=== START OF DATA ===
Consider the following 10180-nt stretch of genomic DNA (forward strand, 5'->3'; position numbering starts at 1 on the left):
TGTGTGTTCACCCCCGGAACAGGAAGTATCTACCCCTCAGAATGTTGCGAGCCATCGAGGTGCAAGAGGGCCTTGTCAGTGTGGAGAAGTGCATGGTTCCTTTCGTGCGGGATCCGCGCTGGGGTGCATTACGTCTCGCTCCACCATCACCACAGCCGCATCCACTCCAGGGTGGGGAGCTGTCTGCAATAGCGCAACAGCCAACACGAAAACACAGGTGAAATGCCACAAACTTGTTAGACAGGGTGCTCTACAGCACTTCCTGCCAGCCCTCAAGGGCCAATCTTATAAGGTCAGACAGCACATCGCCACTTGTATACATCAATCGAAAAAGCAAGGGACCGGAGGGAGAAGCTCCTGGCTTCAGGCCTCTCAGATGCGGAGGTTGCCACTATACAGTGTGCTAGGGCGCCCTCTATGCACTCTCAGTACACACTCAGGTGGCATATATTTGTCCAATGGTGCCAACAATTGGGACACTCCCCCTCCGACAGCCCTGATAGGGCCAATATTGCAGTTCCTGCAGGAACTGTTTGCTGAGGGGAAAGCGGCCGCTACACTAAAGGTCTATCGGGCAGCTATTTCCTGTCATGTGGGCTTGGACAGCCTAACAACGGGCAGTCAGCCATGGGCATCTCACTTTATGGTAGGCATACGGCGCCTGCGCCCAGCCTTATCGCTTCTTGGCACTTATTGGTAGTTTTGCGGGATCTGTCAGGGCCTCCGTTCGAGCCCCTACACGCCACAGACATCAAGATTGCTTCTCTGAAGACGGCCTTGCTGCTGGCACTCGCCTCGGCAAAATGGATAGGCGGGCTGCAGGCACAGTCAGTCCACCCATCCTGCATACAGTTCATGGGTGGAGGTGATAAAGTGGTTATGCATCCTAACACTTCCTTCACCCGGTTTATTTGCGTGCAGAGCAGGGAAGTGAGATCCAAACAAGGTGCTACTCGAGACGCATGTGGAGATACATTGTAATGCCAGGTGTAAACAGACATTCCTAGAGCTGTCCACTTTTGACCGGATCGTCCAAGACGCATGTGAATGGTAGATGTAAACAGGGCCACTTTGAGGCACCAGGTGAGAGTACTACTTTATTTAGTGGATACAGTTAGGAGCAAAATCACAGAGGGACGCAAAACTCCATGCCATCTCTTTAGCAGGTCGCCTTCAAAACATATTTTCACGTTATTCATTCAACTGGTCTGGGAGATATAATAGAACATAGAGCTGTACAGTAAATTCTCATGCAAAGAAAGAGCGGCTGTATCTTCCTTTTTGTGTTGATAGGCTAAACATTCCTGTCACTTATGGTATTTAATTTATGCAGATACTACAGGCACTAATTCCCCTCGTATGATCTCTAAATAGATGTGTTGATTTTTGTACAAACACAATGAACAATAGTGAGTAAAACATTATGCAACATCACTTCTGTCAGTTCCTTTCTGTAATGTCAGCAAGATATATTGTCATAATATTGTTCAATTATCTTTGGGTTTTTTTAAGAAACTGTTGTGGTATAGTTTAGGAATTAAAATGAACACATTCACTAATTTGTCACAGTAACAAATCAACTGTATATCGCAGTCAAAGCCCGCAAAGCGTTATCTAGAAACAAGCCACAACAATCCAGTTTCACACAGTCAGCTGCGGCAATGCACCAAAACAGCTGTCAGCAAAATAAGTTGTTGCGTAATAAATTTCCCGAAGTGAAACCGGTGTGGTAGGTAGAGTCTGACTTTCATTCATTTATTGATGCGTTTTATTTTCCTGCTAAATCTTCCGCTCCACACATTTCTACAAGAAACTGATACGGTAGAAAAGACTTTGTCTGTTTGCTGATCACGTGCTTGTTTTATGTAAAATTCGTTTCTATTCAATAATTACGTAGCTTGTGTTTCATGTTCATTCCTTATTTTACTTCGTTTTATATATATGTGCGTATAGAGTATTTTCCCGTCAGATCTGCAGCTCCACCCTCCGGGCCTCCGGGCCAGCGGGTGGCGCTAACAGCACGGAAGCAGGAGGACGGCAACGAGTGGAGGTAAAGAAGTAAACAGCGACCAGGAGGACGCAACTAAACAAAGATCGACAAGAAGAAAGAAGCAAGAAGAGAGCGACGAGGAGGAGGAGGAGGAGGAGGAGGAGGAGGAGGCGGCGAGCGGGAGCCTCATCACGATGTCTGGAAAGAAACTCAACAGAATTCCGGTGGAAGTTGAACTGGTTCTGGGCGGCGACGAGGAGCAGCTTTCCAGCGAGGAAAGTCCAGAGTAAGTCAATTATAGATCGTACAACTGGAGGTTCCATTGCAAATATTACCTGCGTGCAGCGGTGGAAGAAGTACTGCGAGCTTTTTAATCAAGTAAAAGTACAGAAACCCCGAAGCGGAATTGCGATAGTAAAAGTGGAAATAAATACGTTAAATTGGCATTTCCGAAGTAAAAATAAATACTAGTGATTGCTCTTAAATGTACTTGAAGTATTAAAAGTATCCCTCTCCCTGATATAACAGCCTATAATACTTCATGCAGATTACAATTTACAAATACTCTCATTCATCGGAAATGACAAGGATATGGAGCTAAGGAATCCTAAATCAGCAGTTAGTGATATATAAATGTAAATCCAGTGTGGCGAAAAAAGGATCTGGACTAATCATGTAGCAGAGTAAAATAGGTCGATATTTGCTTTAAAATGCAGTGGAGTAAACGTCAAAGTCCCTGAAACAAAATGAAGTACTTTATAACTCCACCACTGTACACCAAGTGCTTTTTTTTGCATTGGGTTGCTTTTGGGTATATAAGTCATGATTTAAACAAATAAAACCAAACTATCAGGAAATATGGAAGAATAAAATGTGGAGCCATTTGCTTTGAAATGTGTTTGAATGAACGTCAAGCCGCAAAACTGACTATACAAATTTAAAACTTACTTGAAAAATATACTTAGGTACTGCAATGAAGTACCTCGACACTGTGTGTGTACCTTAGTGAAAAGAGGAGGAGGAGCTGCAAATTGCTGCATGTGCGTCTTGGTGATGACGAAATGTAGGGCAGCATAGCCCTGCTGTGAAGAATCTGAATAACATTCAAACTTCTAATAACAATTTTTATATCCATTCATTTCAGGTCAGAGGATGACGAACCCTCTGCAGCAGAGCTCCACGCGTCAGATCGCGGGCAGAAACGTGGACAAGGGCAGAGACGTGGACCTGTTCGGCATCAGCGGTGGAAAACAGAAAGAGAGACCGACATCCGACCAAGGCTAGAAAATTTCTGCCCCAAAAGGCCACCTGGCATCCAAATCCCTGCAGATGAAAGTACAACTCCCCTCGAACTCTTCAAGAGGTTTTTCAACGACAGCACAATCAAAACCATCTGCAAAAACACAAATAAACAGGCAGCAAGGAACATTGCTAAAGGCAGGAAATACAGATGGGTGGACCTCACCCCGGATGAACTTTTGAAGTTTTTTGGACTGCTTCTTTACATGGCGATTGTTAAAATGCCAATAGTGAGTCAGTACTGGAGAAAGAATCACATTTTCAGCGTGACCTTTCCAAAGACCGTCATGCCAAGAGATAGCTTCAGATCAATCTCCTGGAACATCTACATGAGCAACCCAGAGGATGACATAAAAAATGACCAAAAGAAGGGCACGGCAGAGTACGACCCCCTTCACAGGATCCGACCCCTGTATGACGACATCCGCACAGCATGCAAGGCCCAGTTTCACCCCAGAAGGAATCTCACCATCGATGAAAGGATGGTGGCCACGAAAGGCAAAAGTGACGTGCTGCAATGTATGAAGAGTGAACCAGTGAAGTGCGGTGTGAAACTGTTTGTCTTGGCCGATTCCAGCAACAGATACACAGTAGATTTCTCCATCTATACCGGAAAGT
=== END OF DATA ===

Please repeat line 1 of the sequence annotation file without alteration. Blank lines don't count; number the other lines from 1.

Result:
Consider the following 10180-nt stretch of genomic DNA (forward strand, 5'->3'; position numbering starts at 1 on the left):